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Religious icons keep Myanmar market customers happy

Former seminarian sells items featuring the Holy Family alongside stalls packed with vegetables and clothes

Religious icons keep Myanmar market customers happy

Gregory Ko Pho supports his family by selling icons of the Holy Family, Mother Mary and Infant Jesus at the market in Demoso, Myanmar. (Photo by Michael Coyne/ucanews.com).

John Zaw, Demoso
Myanmar

January 11, 2018

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Gregory Ko Pho displays icons of the Holy Family, Mother Mary and Infant Jesus every Wednesday and Saturday in a community market in Myanmar.

It’s an unusual scenario in the market in Demoso town in Kayah State as the only shop selling religious icons is seen alongside stalls of vegetables, commodities and clothes in the Catholic-majority region.

Hundreds of people crowd into the market in the remote town, which was neglected by the former military regime for decades.

Ko Pho opened a shop selling religious icons in his home but extended his business to the market at the request of some Catholics.

Catholics from outside Demoso come to the market and buy items from his shop. Customers mostly come from villages near his town but some come from remote villages.

“Most Catholics buy Holy Family and Mother Mary icons at prices varying from 10,000 kyats (US$80) to 20,000 kyats,” said Ko Pho as he pointed to the items.

The icons are made in Yangon and Mandalay before being delivered to Ko Pho.

He told ucanews.com: “Sometimes I sell at least two items a day and this small business helps my family’s livelihood.”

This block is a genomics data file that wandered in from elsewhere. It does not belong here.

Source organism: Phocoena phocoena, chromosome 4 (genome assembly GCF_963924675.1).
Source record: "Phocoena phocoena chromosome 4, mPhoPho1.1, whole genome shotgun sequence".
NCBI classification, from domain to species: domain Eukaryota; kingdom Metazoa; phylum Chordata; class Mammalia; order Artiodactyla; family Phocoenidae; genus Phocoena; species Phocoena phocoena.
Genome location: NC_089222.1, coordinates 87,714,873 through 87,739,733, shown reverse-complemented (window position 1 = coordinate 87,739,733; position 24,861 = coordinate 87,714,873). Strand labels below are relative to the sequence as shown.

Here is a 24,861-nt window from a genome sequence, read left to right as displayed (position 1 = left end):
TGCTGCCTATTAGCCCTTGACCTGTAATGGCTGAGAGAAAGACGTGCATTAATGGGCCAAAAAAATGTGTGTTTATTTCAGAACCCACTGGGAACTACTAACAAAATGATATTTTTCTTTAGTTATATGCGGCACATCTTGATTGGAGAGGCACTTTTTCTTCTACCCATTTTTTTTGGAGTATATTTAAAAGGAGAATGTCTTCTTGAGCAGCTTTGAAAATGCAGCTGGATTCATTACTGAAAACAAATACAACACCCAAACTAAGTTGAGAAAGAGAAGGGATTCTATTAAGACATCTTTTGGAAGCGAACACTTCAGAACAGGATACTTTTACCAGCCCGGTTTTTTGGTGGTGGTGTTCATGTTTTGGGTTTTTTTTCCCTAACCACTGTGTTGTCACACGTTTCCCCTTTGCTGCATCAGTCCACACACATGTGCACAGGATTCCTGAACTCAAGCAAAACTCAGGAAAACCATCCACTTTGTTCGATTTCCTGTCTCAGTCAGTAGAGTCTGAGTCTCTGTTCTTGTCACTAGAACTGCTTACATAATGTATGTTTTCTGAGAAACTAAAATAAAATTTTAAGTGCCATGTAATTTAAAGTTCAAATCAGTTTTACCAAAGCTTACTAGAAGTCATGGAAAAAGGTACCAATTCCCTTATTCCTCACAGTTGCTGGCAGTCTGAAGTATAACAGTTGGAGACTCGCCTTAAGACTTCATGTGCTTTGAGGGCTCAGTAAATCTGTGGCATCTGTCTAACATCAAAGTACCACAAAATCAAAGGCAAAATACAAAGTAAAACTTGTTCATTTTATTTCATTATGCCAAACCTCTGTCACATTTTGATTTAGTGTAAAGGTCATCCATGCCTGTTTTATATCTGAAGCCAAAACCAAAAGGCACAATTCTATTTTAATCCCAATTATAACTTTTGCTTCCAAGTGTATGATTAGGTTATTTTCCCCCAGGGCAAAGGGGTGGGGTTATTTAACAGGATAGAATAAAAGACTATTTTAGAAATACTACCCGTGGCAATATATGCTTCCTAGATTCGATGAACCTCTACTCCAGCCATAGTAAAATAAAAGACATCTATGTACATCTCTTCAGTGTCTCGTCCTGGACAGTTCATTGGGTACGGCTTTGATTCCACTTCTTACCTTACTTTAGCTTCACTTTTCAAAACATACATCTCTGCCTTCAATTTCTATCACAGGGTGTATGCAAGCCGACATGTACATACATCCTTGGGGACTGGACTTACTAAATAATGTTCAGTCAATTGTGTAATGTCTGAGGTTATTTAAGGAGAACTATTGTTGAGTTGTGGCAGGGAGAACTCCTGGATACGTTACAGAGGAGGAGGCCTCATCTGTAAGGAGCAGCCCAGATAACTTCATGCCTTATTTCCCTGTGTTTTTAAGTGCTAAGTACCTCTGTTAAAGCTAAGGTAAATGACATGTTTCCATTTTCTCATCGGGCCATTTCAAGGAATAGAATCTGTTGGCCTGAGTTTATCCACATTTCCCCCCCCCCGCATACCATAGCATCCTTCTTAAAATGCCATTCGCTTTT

The Kayah, Kayan and Kayaw are the main ethnic groups alongside the Burmese and Shan minority in Kayah State, which is regarded as a Catholic stronghold with 84,000 Catholics among the population of 300,000.

Ko Pho, 60, is a former seminarian who spent more than 10 years at minor and major seminaries.

While he was attending St. Joseph Catholic Major Seminary in Yangon to learn theology, an uprising erupted in the country in August 1988 that led to the seminary’s closure. 

A vicious military assault on student-led demonstrations against Myanmar's military rulers on Aug. 8, 1988, sparked a huge popular uprising against the junta.

Hundreds of thousands took to the streets across the country calling for democracy in protests that came to a brutal end the following month with an army crackdown that killed more than 3,000.

A vicious military assault on the student-led demonstrations against Myanmar's military rulers on Aug. 8, 1988, sparked a huge popular uprising against the junta.

Hundreds of thousands took to the streets across the country calling for democracy in protests that came to a brutal end the following month with an army crackdown that killed more than 3,000.

“I came back to my home together with my friends but I didn’t go back to the seminary when the school was open again,” said Ko Pho.

Some of his friends from the seminary took part in a demonstration in Demoso town.

 

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